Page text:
Having been used as money for thousands of years, there is much data to reflect upon the ratio of gold vs. silver. The ancient Greeks set a ratio that fluctuated in a narrow range of 10:1 to 13:1. From that point on, much evidence exists that the gold/silver ratio climbed steadily for thousands of years, crossing the 20:1 barrier before the U.S. civil war broke out. Since that time, the ratio rose sharply, and has revisited the previous levels only briefly during the last commodity boom of the 1970s. Much of the data from 1934 to 1968 is relatively worthless, as the government of the U.S. dictated the price of gold, while the value of silver was allowed to fluctuate. Nevertheless, it is clear that over the centuries, the value between these 2 commodities has been on a steady increase.

Today, the ratio between gold and silver stands at relatively high value of around 50. Since this is above the trendline, it is likely that silver will outperform gold over the next several years. While this conclusion could be drawn from a historical persepective, it coincides with fundamental factors as well. Silver is bound to outperform gold in a commodity bull market. The opposite is true in a bear market. Investors should consider carefully their time spectrum. With metals having experienced several years of outstanding gains, some consolidation may be needed before jumping back into the silver game.

Link here.


The U.S. is home to approximately 300 million people. More than 210 million of them are Internet users. Every month, these people spend an average of 32 hours online, logging on to an average of 64 unique websites, according to the Nielsen NetRatings. I think it is safe to say that the online market in the U.S. is mature, if not completely saturated. But what about some of the more emerging, faster-growing economies of the world?

Take Asia, for instance. With more than 3.6 billion people, the continent is home to approximately 54% of the world’s population. But only about 10% of them are online, according to Internet World Stats, vs. about 25% of the rest of the world. However, Asia’s online population is growing by leaps and bounds. The number of Chinese online increased by about one-third during 2006 to 132 million people. Overall, China’s online population has increased 486% since 2000. But India’s Internet population has grown by a staggering 700% since 2000. And there is still plenty of room for it to expand.

More than 1.1 billion people live in India, but only 40 million – 3.5% – are online. In mature Asian Internet markets, such as Hong Kong, Japan and South Korea, there is a saturation rate of about 68%. If India were to reach 50% saturation over the next several years, that would mean more than 500 million new Internet customers. Compare this to the 210 million Internet users in the U.S., and you can see the gigantic potential. The government is even helping things along by reducing barriers for telecom providers. Also, Internet access is surprisingly affordable. According to the Internet & Mobile Association of India, a monthly broadband subscription can cost as little as 199 rupees, or about $4.50.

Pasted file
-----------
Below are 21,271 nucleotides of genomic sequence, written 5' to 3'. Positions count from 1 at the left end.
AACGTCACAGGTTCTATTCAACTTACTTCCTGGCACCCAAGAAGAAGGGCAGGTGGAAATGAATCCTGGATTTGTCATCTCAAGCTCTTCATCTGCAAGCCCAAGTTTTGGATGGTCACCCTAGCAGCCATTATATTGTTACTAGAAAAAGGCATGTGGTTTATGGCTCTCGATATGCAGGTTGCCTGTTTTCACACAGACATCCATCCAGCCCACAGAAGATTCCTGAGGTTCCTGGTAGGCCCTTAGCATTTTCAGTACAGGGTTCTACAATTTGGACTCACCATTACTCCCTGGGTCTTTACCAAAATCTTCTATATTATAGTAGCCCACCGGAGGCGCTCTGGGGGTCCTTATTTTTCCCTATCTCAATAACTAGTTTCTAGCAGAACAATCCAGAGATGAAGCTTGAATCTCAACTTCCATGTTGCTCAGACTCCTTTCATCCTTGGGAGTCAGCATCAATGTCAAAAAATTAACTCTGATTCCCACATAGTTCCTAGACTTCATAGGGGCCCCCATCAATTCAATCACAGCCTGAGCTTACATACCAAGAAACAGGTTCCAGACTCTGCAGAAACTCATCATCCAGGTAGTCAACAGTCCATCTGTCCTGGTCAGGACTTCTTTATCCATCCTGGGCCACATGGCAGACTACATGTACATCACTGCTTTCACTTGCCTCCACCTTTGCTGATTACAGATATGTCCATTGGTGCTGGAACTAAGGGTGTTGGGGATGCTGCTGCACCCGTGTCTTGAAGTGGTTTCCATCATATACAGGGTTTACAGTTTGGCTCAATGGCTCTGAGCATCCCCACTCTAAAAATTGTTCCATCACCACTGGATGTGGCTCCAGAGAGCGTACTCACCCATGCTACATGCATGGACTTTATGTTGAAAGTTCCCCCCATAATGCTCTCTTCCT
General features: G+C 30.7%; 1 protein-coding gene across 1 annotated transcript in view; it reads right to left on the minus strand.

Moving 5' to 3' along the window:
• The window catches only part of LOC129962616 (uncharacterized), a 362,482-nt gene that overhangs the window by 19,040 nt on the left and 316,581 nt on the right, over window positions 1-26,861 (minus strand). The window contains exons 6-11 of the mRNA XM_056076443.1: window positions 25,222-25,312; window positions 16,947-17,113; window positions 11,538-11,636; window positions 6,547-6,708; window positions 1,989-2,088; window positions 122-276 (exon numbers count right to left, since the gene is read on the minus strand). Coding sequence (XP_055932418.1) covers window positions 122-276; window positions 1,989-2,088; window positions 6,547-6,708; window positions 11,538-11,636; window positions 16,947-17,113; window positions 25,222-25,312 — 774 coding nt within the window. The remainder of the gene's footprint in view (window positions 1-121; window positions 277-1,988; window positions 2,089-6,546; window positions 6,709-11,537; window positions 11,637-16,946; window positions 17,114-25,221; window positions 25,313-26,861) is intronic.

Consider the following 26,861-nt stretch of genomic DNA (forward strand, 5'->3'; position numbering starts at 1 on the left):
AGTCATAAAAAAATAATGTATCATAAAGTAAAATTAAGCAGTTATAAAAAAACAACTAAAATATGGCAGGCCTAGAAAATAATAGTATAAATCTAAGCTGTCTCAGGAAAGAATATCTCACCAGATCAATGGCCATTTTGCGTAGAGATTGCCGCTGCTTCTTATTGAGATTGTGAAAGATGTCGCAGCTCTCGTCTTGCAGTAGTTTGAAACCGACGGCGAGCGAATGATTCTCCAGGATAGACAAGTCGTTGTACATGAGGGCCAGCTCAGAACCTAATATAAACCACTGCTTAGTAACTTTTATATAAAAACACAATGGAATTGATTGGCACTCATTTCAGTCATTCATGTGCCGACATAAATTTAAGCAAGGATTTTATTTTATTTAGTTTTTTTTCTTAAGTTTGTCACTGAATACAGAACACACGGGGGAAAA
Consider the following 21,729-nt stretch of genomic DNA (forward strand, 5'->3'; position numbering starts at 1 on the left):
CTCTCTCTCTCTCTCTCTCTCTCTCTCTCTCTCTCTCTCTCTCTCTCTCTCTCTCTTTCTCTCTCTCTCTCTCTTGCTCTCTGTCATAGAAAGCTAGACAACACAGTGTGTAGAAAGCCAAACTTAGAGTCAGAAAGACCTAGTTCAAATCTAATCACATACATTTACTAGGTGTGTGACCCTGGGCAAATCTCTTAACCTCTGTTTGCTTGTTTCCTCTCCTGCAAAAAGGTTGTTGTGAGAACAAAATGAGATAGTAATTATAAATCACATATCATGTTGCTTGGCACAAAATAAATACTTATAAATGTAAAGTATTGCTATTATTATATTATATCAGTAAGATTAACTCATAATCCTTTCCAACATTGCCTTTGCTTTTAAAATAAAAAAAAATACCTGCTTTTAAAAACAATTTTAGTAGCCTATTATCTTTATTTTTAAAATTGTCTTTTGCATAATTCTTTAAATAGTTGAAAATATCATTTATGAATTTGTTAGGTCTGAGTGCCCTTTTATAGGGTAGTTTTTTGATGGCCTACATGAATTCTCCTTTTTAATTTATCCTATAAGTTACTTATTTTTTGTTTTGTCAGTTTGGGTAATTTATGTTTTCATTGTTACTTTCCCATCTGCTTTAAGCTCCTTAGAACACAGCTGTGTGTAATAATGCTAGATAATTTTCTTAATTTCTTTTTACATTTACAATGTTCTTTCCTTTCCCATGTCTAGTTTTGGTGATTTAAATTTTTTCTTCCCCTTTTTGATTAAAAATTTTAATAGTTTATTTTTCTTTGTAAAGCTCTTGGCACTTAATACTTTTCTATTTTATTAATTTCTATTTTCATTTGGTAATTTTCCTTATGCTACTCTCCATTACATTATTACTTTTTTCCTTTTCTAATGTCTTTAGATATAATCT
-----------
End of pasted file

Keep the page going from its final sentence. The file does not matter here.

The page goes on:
On top of this, there are three other factors that are paramount to the success of online growth in India. The first is cheaper computers. India’s IT and Telecom Ministry is heading an initiative to cut the cost of PCs, with a goad of making computers available for less than 10,000 rupees – or $226. This would help more of India’s emerging middle class find their way to the Web. Next is the increase in website registrations under the “.in” domain, which now surpass 150,000. This shows that more local content is being created, and more relevant content will attract more Internet users.

The third success factor is a bit unusual, but it cannot be easily ignored. While a majority of Indians log on for email, chat and job searches, matrimonial sites are rapidly increasing in popularity. Statistics show that 15% of Indians go online for matrimonial searches. Matrimonial sites are so popular that even some major players are placing bets on their success. Yahoo! and Canaan Partners invested $8.65 million in BharatMatrimony.com, one of India’s largest dating websites. Execs at BharatMatrimony said that they expect to register 2.5 million users in 2006-07, as compared to 1.5 million that were registered in 2005-06.

While the online trends in India are obvious, the best ways to properly invest in the country’s coming Internet age are hazy at best. I will sort out some of the strongest companies in the coming weeks.

Link here.


Is it enough to point the finger of blame for the latest crash in crude oil on the arrival of global warming? Unusually warm weather in Russia, Europe, and the U.S. weakened global demand for heating oil by 23% below normal last week, and a 30% drop in heating oil demand is also expected in the days ahead.

Quite often, markets seem designed to fool most people most of the time. Global economic growth and oil demand growth are usually linked, so given expectations for global GDP growth of 4.4% in 2007, it is logical to expect global demand for crude oil to increase by at least 1.2 million barrels per day (mmbd) this year. However, that would fall short of 1.8 mmbd of new oil supplies that OPEC expects to come on stream from Angola, Brazil, Canada, Kazakhstan, and Russia this year. Non-OPEC oil output rose to 3% higher than a year earlier in Q4. OPEC-10 said it would address the net increase in global oil supply in 2007, by lowering its oil output by 1.2 mmbd to 26.3 mmbd in November, and then lower oil output again in February by an additional 500,000 bpd to 25.8 mmbd.